Coming Up Small Filling Big Shoes: Replacing Legendary Quarterbacks

With their victory in Super Bowl XLV, the Packers as an organization have been able to do something few franchises have done in pro football history: immediately replace a legendary quarterback. While it may be tempting to dismiss the significance of Aaron Rodgers playing in Brett Favre’s “shadow,” this successful transition is a rarity in the NFL. When looking at the great quarterbacks of the game, one thing almost all of them have in common is a successor who struggled. Take, for example, the most recent cases in Denver and Miami. More than a decade after the retirements of John Elway and Dan Marino, both franchises are still looking for replacements. The Packers today, as well as San Francisco who saw Steve Young replace Joe Montana, are exceptions, not the rule.  

Here are a number of cases of franchises struggling to replace iconic quarterbacks:

  • Green Bay Packers: Bart Starr (1956-1971): The years between Starr’s retirement and the arrival of Favre in 1992 was a period of mediocrity for the franchise, as the club qualified for the postseason just twice during this two decade span. Starr was succeeded by Scott Hunter, who lasted thee seasons in Green Bay and threw twice as many interceptions as touchdowns in this time. After Hunter, the Packers shuffled through a long list of substandard quarterbacks, such as Jerry Tagge, John Hadl, and Don Majkowski. Lynn Dickey managed to last nine seasons in Green Bay, leading the team to a playoff victory in 1982, and did throw 133 touchdowns as a Packer, although he also threw 151 interceptions with the team. The acquisition of Brett Favre from Atlanta ended this era of failure, as it helped turn the Packers into championship contenders again.    
  • Baltimore/Indianapolis Colts: Johnny Unitas (with the Colts from 1956-1972): Unitas was immediately succeeded by Marty Domres, who had a brief and unsuccessful career in Baltimore, starting games from 1972-1974. Domres would be followed by Bert Jones, who did find success with the Colts. Jones would win a league MVP award in 1976, and should be considered the third best quarterback in franchise history, behind Unitas and Peyton Manning. Injuries plagued his career in the late ‘70s, and he would leave the Colts after the 1981 season. For much of the two decades that followed Jones’ departure, the Colts would be on a futile search for a new quarterback. The team had little success with Mike Pagel at the helm in the early ‘80s; the highly touted Art Schlichter, the number four overall pick in the 1982 draft, would be suspended by the NFL on gambling charges; the team drafted John Elway first overall in the 1983 draft, but he refused to play for the Colts; after receiving the first overall pick in the draft again in 1990, the team selected Jeff George, who was widely regarded as a bust. Finally, after Jim Harbaugh led the team to its first playoff wins since the Unitas era, the team found a new franchise quarterback in Peyton Manning in 1998. The third quarterback the team would select with the first overall pick in two decades would turn out to be the first one to find success with the Colts. Manning would quickly establish himself as a future hall of famer, and would help the organization win its first Super Bowl since Unitas was the starter.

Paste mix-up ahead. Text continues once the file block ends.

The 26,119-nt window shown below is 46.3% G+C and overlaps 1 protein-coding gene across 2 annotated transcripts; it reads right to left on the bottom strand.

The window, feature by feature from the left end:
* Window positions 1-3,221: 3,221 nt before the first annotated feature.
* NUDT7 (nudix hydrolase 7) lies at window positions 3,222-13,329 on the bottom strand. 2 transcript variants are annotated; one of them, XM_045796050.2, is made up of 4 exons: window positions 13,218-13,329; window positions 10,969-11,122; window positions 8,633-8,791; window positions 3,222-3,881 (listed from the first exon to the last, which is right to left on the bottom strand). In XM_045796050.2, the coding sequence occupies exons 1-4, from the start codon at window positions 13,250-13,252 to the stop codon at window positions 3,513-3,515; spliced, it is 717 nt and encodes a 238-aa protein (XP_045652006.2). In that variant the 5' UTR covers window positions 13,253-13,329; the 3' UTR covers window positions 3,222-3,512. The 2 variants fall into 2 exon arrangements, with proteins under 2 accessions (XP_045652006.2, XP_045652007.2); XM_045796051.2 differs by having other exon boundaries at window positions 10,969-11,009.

• Pittsburgh Steelers: Terry Bradshaw (1970-1983): The four-time Super Bowl winner was replaced by Cliff Stoudt in 1983, who started for the majority of the season due to Bradshaw being injured. While Pittsburgh made the playoffs that year, Stoudt’s numbers were poor, as he threw 12 touchdowns and 21 interceptions. Stoudt would be followed by Mark Malone, who spent four mediocre seasons starting for the club (ironically, after Malone left Pittsburgh, he went to San Diego, where he would try to fill the shoes of Hall of Fame quarterback Dan Fouts; this did not work out either). Bubby Brister succeeded Malone, and after more mediocrity, the team turned to Neil O’Donnell. While O’Donnell was not necessarily an elite quarterback, the Steelers won games while he was with the team, making it as far as the Super Bowl in the 1995 season, where Pittsburgh lost to Dallas. Following O’Donnell’s departure, the team progressed through the likes of Mike Tomczak, Kordell Stewart, and Tommy Maddox, before drafting Ben Roethlisberger in the first round in 2004. Roethlisberger has brought stability to the position, and with him starting, Pittsburgh won its first Super Bowls since Bradshaw was with the club.
  • Buffalo Bills: Jim Kelly (1986-1996): Todd Collins. Rob Johnson. Alex Van Pelt. Kelly Holcomb. J.P. Losman. Frankly, the names speak for themselves. It is true that Doug Flutie had arguably his best NFL seasons for the Bills, and Drew Bledsoe spent a few years with the club while he still had some production left in him. As a whole, however, Buffalo has struggled greatly since Kelly’s retirement, making the playoffs only twice since then, and not winning a single game in either postseason trip. Currently, Ryan Fitzpatrick is the starter, and despite a respectable season in which he threw for 3000 yards and 23 touchdowns, it is unclear how the Harvard man factors into the team’s long term plans for the position.